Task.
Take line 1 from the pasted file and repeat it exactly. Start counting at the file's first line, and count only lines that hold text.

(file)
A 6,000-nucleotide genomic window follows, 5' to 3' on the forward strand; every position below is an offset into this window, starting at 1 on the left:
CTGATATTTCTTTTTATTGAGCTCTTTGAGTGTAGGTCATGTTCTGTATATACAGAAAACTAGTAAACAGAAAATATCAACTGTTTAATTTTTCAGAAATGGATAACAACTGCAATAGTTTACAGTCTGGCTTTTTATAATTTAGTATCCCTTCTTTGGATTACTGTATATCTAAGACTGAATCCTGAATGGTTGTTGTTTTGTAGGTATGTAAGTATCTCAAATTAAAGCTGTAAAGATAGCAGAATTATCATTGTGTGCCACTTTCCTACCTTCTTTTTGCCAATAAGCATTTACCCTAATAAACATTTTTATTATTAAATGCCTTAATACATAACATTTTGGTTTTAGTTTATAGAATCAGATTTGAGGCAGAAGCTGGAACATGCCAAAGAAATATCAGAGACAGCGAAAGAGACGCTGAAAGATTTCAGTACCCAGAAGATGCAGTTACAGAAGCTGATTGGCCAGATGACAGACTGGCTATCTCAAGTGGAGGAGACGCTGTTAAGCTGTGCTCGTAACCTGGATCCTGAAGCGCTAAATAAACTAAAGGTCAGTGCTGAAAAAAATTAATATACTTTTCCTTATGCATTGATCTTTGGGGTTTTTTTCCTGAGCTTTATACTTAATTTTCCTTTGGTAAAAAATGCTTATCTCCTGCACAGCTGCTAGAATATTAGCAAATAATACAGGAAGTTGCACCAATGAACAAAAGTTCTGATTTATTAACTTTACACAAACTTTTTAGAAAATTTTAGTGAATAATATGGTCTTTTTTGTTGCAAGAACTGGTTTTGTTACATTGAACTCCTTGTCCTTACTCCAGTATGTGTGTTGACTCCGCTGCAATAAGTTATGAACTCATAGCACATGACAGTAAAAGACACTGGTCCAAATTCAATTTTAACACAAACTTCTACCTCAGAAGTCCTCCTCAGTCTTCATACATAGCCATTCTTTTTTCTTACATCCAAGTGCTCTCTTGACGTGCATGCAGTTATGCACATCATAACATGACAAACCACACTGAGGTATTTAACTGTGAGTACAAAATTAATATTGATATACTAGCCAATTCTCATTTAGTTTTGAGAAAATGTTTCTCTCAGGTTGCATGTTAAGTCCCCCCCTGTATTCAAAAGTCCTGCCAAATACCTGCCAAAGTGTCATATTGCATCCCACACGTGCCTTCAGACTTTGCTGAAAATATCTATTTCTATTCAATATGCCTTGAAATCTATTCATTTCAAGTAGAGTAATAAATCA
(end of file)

A 6,000-nucleotide genomic window follows, 5' to 3' on the forward strand; every position below is an offset into this window, starting at 1 on the left: